As part of their efforts to retire unproductive land, the Potters fenced off Waipapa’s gorge and began extensive pest control - with the native flora in the gorge quickly regenerating.


“When we first came here,” Evan says, “the gorge had a lot of kowhai trees that were nothing more than sticks - you could walk for 10 minutes and shoot 20 possums - they were under every flax bush.”


That pest control has not only reduced the number of possums, but also the wild cats, ferrets, and rats have dropped right off, and as a result, the Potters have much less chance of diseases like tuberculosis or toxoplasmosis affecting their stock.


With so much planting going on every year, Linda has taken to propagating her own natives from seeds foraged on the farm, and now aims to grow at least 2000 each year.


She says it makes a big difference and greatly reduces the cost of buying seedlings, especially when you’re planting thousands of trees.


Every expense adds up, and the Potters admit that even with careful management their first few years at Waipapa - when they faced droughts and price fluctuations - were financially tough.


“We’ve always been pretty disciplined in terms of our finances - sometimes that involves not biting off more than you can chew,” Evan said. “It’s just a matter of dealing with what you can, making good plans and decisions, and having a good group of people around you.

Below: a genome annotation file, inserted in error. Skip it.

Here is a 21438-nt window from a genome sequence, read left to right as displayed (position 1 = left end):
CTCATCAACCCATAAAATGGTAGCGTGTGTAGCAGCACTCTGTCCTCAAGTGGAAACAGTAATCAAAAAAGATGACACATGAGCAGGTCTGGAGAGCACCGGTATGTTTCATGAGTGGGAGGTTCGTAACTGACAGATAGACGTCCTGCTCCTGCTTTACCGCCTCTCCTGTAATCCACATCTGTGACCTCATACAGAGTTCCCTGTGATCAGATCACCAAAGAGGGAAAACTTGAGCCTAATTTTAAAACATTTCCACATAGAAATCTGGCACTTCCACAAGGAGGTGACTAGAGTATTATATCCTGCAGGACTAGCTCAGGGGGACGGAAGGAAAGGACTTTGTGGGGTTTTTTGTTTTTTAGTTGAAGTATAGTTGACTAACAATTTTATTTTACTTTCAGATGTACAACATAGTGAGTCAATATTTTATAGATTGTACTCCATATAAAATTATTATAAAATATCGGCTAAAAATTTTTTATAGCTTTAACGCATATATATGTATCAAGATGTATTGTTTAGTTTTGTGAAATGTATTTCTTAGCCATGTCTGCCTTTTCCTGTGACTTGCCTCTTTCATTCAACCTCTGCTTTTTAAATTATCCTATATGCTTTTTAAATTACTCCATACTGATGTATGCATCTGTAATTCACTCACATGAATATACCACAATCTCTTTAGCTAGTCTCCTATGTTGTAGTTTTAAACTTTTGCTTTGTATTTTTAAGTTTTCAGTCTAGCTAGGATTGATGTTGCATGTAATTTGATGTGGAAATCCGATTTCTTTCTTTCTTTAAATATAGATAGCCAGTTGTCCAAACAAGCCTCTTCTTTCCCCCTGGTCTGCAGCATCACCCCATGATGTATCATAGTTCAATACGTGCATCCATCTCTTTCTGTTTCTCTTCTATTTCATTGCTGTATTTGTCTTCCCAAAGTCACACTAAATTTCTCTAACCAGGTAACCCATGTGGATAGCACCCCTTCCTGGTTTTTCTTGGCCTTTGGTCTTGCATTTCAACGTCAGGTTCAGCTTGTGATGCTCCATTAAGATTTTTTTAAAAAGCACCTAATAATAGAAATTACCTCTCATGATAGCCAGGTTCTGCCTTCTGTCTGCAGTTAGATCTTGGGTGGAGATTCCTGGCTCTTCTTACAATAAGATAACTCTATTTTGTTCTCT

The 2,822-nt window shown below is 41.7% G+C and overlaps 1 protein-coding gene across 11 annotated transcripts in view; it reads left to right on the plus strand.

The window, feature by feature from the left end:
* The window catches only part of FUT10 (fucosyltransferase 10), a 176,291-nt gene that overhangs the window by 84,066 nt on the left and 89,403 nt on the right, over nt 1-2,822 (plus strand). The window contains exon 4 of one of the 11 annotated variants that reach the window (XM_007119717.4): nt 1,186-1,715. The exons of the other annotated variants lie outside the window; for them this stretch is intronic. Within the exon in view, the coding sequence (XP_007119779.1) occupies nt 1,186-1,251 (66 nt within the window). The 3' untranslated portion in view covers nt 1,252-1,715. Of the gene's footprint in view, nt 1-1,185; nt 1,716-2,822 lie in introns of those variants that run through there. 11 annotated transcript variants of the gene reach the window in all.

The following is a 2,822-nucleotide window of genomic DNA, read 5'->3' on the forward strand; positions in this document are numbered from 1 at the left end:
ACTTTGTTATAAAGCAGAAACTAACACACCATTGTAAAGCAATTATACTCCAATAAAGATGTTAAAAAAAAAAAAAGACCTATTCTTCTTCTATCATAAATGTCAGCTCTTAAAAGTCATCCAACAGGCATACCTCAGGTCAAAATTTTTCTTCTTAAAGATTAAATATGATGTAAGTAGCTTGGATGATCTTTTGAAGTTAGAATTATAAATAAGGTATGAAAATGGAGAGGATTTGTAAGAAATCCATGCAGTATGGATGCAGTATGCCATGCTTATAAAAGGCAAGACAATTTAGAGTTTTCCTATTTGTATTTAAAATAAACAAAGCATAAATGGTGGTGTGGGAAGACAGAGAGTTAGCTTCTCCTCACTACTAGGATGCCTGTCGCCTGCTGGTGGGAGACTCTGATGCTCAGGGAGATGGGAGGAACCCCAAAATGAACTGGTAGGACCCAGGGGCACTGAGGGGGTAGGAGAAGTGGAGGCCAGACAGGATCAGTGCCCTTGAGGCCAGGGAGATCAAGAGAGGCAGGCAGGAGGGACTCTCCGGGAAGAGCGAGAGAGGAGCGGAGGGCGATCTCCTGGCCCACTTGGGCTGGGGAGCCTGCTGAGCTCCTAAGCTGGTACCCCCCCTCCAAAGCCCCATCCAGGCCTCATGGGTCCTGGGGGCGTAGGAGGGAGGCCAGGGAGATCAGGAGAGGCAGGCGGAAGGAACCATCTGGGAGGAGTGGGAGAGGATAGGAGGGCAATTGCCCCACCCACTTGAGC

“While an environmental spend needs to be flexible, and not compromise financial profitability, we see it as a fixed business expense - not discretionary. It could cover any activity, like earthworks, water, fencing - there are no rules.”


The couple are thankful to those who have helped them over the years, whether that be with skills, advice or cash flow.


ANZ has helped to finance the Potters over the years, and Evan said the most important thing a bank can do for a farmer is to take the time to understand their business.


He said at one point he felt the bank only served one purpose - giving out loans - but now he considers his Relationship Manager “a vital part of the business”.


ANZ Managing Director Business Lorraine Mapu applauded the Potters’ approach, and their challenge to other farmers.


“With environmental regulations increasing alongside consumer expectations around sustainability, farmers like the Potters are future-proofing their operation by taking steps like this,” she said.


“Their foresight, along with a diversified production model, will continue to serve them well not only environmentally, but financially.


“Environmental impact is something all farmers around the world are going to have to confront.


“Ignoring the increasing pressure to move towards carbon-neutrality will only become more expensive – but more importantly – customers are demanding it from producers.


“ANZ recognises that some of these decisions are not easy to make, or implement - but seeing sustainability as an investment opportunity, rather than a regulatory burden, will ultimately see those businesses rewarded.